Time and Eternity on Shabbat Morning (Part 2)

By :  Samuel Barth Posted On Mar 19, 2014 / 5774 | Service of the Heart: Exploring Prayer | Prayer

Here is a parable for worship from the experience of my wife, a management consultant. A professor comes into class at Harvard Business School with a glass bucket, which he places on the desk. He then takes some large rocks from under the desk, places as many of them in the bucket as will fit, and asks the class if the bucket is full. The students (of course) reply that it is. He then takes out some pebbles and pours them into the bucket until it overflows, and, upon being questioned, the students again affirm the bucket is full. A bag of sand is then procured and poured into the bucket, followed by the same question, and finally water—each of these examples drawing some suspicion and hesitancy from the students. The class is then asked the point of this exercise, and a couple of bright ones who have read The One Minute Manager reply that it’s always possible to squeeze a little more into the day, to achieve one more small task. The professor replies, “The only way to get the big rocks in is to put them in first.”

So let us consider once more the length of our services on Shabbat morning, perhaps with a sigh, and recall the challenge I posed to my class of rabbinical and cantorial students to construct a Shabbat morning service that might be contained in an hour and a half. It’s important to note that both in Israel and the United States, there are traditional/Orthodox minyanim that meet on Shabbat morning and “do” the complete traditional liturgy and Torah reading. They might begin at 7:00 a.m. in Jerusalem, and will be on the way home at 8:40 a.m. after kiddush. The speed, of course will be high, with little singing and less commentary or explanation, but this leaves the entire day of Shabbat to be spent with family and friends.

Our congregations are choosing a couple of rocks to put in the bucket that reserve space for us to sing together, to hear words of explanation and commentary, and to daven at a pace that allows a little time for reflection and meaning (kavanah)—especially for a community for whom Hebrew may still be a challenge. So what are the “big rocks” to be included for a Shabbat morning service? My class came up with some different solutions, but there was consensus among the students around the following points:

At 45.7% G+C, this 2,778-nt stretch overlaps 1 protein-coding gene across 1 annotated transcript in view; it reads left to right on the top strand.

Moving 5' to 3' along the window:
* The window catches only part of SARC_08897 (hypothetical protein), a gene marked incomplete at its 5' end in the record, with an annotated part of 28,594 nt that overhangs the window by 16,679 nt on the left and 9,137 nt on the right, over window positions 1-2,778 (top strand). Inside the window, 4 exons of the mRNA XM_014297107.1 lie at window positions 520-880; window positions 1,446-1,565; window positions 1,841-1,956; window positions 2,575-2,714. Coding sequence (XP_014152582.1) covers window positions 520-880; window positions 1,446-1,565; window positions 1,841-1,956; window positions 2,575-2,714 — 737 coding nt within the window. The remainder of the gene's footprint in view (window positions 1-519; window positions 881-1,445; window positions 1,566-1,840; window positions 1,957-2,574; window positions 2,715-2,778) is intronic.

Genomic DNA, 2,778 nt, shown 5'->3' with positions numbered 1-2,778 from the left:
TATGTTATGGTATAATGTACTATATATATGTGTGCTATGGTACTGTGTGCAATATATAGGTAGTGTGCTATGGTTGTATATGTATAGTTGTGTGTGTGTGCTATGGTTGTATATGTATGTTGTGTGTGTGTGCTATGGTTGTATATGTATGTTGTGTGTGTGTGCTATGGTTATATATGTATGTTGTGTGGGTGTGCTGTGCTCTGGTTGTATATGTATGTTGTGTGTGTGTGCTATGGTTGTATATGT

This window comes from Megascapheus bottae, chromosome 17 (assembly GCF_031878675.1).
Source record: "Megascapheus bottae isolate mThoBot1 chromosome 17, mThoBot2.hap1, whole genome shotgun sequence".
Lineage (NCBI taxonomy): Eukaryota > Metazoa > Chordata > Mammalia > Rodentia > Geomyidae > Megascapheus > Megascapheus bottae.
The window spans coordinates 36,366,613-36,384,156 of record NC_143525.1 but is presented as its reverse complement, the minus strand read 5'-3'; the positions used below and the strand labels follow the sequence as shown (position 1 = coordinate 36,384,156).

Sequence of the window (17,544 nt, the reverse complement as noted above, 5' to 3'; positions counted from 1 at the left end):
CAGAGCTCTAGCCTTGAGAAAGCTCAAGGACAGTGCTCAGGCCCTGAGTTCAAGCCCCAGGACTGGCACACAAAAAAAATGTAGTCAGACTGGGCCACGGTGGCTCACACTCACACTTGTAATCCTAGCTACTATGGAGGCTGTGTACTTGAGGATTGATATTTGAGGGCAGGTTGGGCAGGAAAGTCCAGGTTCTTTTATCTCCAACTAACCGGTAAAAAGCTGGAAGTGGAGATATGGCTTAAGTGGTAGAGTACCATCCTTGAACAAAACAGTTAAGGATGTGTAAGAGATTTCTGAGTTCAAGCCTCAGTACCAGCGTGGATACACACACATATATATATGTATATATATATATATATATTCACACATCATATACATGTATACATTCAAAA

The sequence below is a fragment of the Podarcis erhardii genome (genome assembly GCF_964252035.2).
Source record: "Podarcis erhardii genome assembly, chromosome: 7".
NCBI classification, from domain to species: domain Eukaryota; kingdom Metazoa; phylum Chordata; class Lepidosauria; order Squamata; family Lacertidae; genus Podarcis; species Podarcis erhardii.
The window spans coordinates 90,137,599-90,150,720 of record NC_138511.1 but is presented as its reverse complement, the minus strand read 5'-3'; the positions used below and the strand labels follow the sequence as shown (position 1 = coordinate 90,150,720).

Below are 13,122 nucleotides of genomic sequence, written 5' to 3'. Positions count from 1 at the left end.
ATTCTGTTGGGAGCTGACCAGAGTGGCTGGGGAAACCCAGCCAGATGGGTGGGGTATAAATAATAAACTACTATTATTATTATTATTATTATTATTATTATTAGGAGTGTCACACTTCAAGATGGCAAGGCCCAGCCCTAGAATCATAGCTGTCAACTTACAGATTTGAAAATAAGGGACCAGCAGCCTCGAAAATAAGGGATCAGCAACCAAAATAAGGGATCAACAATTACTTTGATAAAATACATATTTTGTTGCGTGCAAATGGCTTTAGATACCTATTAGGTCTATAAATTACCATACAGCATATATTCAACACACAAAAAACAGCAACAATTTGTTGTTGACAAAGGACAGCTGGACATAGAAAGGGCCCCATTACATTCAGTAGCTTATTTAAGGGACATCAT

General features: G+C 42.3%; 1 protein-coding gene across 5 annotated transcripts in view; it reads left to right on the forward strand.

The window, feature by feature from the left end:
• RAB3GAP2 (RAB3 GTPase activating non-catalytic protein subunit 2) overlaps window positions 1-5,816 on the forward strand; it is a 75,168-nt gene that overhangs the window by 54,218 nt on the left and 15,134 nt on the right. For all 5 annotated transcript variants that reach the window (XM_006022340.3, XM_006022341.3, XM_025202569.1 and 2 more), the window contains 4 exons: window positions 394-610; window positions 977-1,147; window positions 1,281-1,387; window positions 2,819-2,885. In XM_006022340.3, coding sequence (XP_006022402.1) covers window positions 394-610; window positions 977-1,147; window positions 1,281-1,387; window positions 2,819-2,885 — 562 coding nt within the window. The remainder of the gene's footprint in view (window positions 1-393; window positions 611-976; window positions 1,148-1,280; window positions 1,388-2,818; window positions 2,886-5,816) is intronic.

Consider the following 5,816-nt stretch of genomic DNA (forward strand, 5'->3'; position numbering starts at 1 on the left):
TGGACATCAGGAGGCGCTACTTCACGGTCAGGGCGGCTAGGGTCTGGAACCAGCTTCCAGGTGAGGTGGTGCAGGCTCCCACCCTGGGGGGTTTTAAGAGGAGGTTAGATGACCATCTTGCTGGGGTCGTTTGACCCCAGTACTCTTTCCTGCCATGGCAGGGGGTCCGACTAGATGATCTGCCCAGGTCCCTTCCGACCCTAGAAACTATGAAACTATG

·         Some presence of psalms and preliminary prayers

·         Shema’ (3 biblical paragraphs) with (abbreviated) blessings

·         ‘Amidahwith kedushah

·         Triennial Torah reading

·         Some words of teaching (devar Torah)

·         mi sheberakhfor healing

·         Mourners’ kaddish and Adon Olam

I believe that it is indeed possible to contain a halakhically valid and spiritually meaningful service in this abbreviated time. It might not be the right goal for many congregations, and in some ways, any solution will be far from ideal. But the structures above allow for everyone to fulfill the mitzvot of Shema’ and ‘Amidah, to hear the Torah reading in a way that completes the text on a three-year cycle, and to hear melodies of inspiration and words of teaching.

I would consider the option of placing Musaf after kiddush (as practiced at a number of very traditional minyanim and some of our Ramah camps), and possibly some serious study before the service starts. I am also mindful of the teaching of Rabbi Yossi (JT Berakhot ch. 2) that “one should add something new to prayer each day (mechadeish davar)” and look to include a poem or prayer of recent composition and with inspiring melody at every service.

There are certainly many challenges in prayer, and I am heartened by a reflection from my colleague Rabbi Marcia Prager, who responded to my essay last week, “Better two hours that feel like one hour than one hour that feels like two.” Time in prayer, in quest of the Divine, is not measured by the instruments of the laboratory, and ultimately is not allocated by the approaches of time management experts. This quest is where time meets eternity in our hearts and souls, and our synagogues and sanctuaries are the designated meeting places. Let us enter in.

As always, I am interested in hearing comments and reflections on these thoughts about prayer and liturgy. You may reach me at sabarth@jtsa.edu.